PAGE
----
A short look into the grand history of Crete
From Neolithic times to the present, post-covid era, the history of Crete has always been fascinating, tumultuous and teeming with legendary characters – fictional and real, alike. It’s also what has shaped the locals’ unique culture, folkways and norms – the sum of traits and characteristics that make for the distinct Cretan way of life; which in turn continues to enchant visitors from the four corners of the globe. Here’s a short, but comprehensive timeline of the history of Crete.
History of Crete: BC
700000-130000 BC: Greek and US scientists have recently discovered rough axes and other tools aged between 130,000 and 700,000 years old on the south coast of Crete. This is perhaps the first sign of human habitation on the island.
11000-10000 BC: The first Greek tribes settle in Crete.
3200-2000 BC: A network of small, sometimes fortified farming and fishing settlements in the Cycladic islands develop a flourishing civilization, and start trading with mainland Greece, Crete and Asia Minor. Nowadays the characteristic, elegant, flat-faced marble figurines that are exhibited in important museums worldwide serve as a testament to the Cycladic civilization’s former glory – a civilization which was ultimately eclipsed by Crete and Mycenaean Greece.
3000 BC: The beginning of the Minoan civilization.
2000-1600 BC: The palaces of Malia, Zakros, Phaistos and Knossos are built. Among the findings of the Middle Minoan period is pottery with polychrome decoration in elaborate geometrical patterns. Scientists have also discovered interesting attempts to picture natural forms, such as goats and beetles. Pictographic writing is developed, with a hieratic or cursive script derived from it, adapted for writing with pen and ink.
2000-1500 BC: Named after the legendary king Minos – according to myth, a descendant of no less than Zeus himself – the Minoan civilization, reaches its height with centralised power in Knossos. The Minoan culture is more female-oriented and peaceful than others of the time. King Minos also establishes the first navy in the region.
1700 BC: Destruction of the palaces by an earthquake possibly followed by a tsunami and rebuilding.
1627 BC: The volcano of Santorini in the Aegean sea erupts releasing energy that’s equal to 200,000 H-bombs. The Minoan city of Akrotiri in Santorini which had a population of about 30,000 at the time is completely covered in ash. In 1939 the renowned archaeologist Spyridon Marinatos speaks about “The Volcanic Destruction of Minoan Crete.”
1300 BC: Hailing from mainland Greece, the Mycenaeans dominate Crete. Their influence extends to Knossos, which has survived the catastrophic volcano eruption in Santorini.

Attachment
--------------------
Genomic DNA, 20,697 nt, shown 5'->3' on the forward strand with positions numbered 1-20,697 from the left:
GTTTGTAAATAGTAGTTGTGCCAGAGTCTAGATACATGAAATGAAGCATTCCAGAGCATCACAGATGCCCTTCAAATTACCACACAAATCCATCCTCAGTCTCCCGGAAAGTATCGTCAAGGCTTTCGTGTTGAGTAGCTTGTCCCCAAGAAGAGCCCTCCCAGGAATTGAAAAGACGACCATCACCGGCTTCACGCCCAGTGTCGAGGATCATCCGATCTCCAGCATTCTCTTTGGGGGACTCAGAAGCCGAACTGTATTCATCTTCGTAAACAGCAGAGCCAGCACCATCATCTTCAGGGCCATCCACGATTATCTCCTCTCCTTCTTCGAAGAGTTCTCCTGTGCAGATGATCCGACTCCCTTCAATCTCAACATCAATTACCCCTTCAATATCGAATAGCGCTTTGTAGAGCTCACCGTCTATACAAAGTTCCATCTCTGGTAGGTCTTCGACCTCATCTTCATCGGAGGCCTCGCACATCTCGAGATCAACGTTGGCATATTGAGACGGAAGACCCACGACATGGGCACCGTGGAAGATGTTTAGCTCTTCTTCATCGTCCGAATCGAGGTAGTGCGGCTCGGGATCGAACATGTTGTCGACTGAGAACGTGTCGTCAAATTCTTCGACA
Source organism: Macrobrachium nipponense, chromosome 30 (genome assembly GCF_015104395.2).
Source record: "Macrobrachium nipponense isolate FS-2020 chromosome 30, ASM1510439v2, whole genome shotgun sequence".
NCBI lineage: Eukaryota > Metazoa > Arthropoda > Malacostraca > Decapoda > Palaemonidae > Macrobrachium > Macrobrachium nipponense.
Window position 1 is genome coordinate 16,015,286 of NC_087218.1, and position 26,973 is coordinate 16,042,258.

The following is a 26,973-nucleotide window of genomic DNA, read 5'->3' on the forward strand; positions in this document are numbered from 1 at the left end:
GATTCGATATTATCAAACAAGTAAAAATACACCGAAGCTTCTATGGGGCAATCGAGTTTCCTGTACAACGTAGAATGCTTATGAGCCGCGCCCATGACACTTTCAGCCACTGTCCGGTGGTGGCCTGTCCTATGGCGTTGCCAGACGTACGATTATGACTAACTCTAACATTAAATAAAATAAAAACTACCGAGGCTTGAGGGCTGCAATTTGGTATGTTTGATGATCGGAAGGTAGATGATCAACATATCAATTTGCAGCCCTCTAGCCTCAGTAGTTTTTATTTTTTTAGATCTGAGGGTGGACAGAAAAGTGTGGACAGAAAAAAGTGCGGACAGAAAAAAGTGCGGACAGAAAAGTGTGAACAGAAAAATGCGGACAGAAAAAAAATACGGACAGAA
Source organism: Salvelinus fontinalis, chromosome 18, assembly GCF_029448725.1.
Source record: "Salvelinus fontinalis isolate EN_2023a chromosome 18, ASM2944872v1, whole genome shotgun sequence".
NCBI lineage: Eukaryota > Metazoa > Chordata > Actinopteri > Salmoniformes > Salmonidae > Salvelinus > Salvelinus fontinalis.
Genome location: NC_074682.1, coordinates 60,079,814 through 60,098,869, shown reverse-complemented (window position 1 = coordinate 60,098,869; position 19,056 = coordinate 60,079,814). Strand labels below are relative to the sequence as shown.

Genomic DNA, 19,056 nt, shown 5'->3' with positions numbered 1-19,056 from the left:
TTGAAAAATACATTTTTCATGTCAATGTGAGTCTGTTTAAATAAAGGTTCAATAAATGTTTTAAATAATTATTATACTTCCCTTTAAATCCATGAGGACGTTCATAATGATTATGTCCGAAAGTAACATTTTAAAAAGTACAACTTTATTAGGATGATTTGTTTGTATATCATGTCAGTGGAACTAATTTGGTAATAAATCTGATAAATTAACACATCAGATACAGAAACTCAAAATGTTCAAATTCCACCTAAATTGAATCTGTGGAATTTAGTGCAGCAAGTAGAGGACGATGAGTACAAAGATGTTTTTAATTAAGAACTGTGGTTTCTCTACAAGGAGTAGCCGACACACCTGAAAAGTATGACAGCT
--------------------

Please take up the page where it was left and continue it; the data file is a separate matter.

689 BC: Rhodes and Cretans found Gela in Sicily. About an aeon later, Agrigento, also in Sicily, is founded by colonists from Gela, Crete and Rhodes.
36 BC: Mark Antony gives Crete as a gift to Cleopatra.
c. 27 BC: Augustus makes Gortyn – a Minoan city which was first inhabited around 3000 BC – the Roman capital of Crete.
History of Crete: AD
60 AD: An early Christian community is established in Gortyn.
367 BC: Much of Gortyn was destroyed by an earthquake. Some 150 years later it is ultimately demolished by an Arab invasion in 824 AD.
c. 827 AD: Crete is conquered by the Arabs.
961 AD: The Byzantine Empire reconquers Crete from the Arabs under Nikephoros Phokas, the future Emperor Nikephoros II.
1204 AD: The rule of Venice over Crete dates to this year, when the Republic was awarded 3/8 of the Eastern Roman Empire for its role in supporting the Fourth Crusade.
1252 -1645 AD: The Venetians rebuild Chania and fortify it with a fortress and strong walls which enclose a much larger area of the city than their Byzantine counterparts. The Venetian walls are reinforced with four bastions, towers and an outer moat, to resist attacks by pirates and other enemies. At the same time, shipyards (arsenals) are constructed for shipbuilding and repair, an aqueduct and cisterns are created to meet the needs of the rising population and the city is adorned with imposing public buildings, and Venetian mansions.
1450- 1645 AD: The Venetians occupy the capital city of Iraklion. The forests of Crete provide them with cedars and firs for their fleets. Following the fall of Constantinople in 1453, the expanding Ottoman Empire becomes a major threat to the Venetians. In turn, they decide to build new fortifications around Candia. Construction begins in 1462 and takes over a century to be completed. Under Venetian rule, a small harbour is also built in Rethymno, which becomes the third most important city on Crete after Heraklion and Chania. The Fortezza, the city’s new fortress on the Paleokastro hill, is constructed in 1573. To this day, it remains in good condition and is open to the public.